* Additional biological and physical containment procedures such as
"terminator gene" technology, the use of large-scale greenhouses and
isolation distances need to be considered and utilized.

* Land, labor and equipment dedicated solely to growing PMPs. This
extends to carefully selecting and training "pharmers" on the proper
handling of PMPs.

* Communication plans and readily-available tests to detect the PMP
should be required as part of field permits before allowing any open-air
release of PMPs in the case of potential contamination.

GMA plans to work closely with the FDA and USDA as they implement
improved regulations for PMPs. Additionally, GMA will maintain an open
dialogue with the biotech industry and other stakeholders to ensure that
the regulations meet the needs of the evolving technology as well as the
needs of the food industry and consumers for absolute confidence in the
U.S. food supply.

The comments submitted by GMA were also signed by the American Bakers
Association, the Biscuit & Cracker Manufacturers Association, the Food
Marketing Institute, the Institute of Shortening & Edible Oils, the
International Dairy Foods Association, the National Confectioners
Association, the National Council of Chain Restaurants, the National
Restaurant Association, and the National Soft Drink Association.

###

GMA is the world's largest association of food, beverage and consumer
product companies. With U.S. sales of more than $460 billion, GMA members
employ more than 2.5 million workers in all 50 states. The organization
applies legal, scientific and political expertise from its member
companies to vital food, nutrition and public policy issues affecting the
industry. Led by a board of 42 Chief Executive Officers, GMA speaks for
food and consumer product manufacturers and sales agencies at the state,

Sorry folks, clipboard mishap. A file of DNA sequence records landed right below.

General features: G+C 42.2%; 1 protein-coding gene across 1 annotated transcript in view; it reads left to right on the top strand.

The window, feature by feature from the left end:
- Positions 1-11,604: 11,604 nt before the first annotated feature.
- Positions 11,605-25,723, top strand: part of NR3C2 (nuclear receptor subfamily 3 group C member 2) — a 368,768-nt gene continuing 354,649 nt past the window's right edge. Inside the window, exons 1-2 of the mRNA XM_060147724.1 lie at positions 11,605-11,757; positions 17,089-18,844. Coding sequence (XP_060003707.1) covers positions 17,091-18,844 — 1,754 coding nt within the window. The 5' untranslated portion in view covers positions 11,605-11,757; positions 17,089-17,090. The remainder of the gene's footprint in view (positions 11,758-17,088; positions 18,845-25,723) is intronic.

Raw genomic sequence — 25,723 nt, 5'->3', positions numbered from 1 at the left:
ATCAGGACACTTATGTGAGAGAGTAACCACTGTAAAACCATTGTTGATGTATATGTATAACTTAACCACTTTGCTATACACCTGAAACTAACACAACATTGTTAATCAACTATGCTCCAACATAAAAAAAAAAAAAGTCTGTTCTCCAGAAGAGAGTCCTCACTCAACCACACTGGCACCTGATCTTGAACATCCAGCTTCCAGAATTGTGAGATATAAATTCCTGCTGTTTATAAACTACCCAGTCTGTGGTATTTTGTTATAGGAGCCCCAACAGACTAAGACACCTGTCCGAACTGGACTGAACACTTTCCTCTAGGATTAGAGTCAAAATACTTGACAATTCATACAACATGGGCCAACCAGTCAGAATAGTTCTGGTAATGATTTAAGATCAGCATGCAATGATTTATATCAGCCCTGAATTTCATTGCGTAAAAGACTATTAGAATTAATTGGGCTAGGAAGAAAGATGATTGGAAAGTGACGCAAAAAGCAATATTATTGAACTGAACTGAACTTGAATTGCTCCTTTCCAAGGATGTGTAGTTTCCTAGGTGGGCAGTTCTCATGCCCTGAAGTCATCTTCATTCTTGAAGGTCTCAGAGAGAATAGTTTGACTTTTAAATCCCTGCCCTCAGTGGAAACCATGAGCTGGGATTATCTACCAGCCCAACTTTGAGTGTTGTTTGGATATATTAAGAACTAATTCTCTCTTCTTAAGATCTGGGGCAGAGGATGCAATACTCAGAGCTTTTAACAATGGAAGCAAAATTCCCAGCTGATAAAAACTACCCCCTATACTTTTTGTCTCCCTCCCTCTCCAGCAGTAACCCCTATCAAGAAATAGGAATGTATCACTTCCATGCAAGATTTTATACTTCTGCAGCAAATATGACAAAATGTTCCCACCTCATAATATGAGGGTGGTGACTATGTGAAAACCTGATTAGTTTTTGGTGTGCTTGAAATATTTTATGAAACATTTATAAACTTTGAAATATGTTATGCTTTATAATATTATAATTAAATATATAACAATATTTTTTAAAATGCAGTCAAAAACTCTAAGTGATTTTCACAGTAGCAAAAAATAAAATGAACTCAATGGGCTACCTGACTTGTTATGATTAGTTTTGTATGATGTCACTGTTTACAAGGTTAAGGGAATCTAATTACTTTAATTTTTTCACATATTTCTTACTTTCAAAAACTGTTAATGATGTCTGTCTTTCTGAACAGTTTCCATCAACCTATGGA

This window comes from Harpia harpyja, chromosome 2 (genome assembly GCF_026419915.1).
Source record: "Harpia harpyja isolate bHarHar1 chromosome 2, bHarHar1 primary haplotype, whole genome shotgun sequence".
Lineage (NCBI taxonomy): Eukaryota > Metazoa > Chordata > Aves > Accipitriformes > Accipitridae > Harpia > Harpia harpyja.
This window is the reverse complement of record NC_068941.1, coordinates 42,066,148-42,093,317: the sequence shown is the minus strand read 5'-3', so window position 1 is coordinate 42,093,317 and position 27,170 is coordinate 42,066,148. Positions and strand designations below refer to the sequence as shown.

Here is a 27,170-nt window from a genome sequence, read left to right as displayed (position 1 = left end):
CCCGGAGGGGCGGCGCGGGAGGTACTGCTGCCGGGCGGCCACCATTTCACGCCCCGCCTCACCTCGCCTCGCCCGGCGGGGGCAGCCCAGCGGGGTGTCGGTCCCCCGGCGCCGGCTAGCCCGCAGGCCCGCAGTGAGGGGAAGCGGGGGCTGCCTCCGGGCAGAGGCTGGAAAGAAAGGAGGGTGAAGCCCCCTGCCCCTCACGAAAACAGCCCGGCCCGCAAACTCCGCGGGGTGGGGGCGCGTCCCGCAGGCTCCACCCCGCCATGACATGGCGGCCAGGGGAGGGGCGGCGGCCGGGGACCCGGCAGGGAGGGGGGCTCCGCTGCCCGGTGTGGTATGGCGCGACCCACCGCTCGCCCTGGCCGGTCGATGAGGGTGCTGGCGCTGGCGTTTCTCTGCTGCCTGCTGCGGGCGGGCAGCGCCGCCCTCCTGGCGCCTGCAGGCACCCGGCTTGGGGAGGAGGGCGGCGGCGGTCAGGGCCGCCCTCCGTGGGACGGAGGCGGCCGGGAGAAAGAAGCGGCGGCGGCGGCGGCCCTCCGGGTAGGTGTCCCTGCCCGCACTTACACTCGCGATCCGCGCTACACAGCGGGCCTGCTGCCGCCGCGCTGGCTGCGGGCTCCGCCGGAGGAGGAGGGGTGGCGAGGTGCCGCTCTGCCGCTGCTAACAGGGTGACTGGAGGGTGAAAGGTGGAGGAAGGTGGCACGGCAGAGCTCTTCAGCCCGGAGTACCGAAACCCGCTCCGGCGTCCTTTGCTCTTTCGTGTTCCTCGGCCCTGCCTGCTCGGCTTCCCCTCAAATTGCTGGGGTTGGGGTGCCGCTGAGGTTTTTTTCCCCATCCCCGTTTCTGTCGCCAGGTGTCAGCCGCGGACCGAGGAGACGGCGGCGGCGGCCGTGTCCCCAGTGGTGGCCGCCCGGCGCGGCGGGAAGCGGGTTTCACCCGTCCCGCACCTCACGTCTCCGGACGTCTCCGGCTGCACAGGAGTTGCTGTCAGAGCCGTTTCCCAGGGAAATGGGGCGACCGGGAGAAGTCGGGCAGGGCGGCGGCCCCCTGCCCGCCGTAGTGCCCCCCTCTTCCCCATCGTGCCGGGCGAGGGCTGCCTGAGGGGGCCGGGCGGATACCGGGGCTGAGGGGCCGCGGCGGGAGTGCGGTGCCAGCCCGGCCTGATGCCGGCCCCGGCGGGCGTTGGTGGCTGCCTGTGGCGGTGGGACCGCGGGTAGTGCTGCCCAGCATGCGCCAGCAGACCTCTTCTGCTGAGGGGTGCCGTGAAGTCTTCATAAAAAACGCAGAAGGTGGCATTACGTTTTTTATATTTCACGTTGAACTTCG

federal and international levels on legislative and regulatory issues.
The association also leads efforts to increase productivity, efficiency
and growth in the food, beverage and consumer products industry.


Staff Contacts
Karil Kochenderfer

Press Contacts
Stephanie Childs (202) 337-9400 or www.gmabrands.com



                                  PART II
-------------------------------- GENET-news --------------------------------

TITLE:  No Use of Food or Feed Crops for Plant-Made Pharmaceutical
        Production Without A "100% Guarantee" Against Any Contamination,
        Says NFPA
SOURCE: National Food Processors Association, USA, Press Release
        http://www.nfpa-food.org/News_Release/020603NewsRelease.htm
DATE:   Feb 6, 2003

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No Use of Food or Feed Crops for Plant-Made Pharmaceutical Production
Without A "100% Guarantee" Against Any Contamination , Says NFPA

(Washington, D.C.) - In comments filed today with the Food and Drug
Administration, the National Food Processors Association (NFPA) strongly
urged that there be no use of food or feed crops to produce plant-made
pharmaceuticals (PMPs) or industrial chemicals "without a 100% guarantee
against any contamination of the food or feed supply."

"In the absence of demonstrated effective controls and procedures to
ensure against any contamination of the food or feed supply, NFPA
vigorously opposes the use of food or feed crops to produce PMPs," noted
Dr. Rhona Applebaum, NFPA's Executive Vice President and Chief Science
Officer. "Without such proven and effective controls, applications for
this technology should be applied only in non-food and feed crops that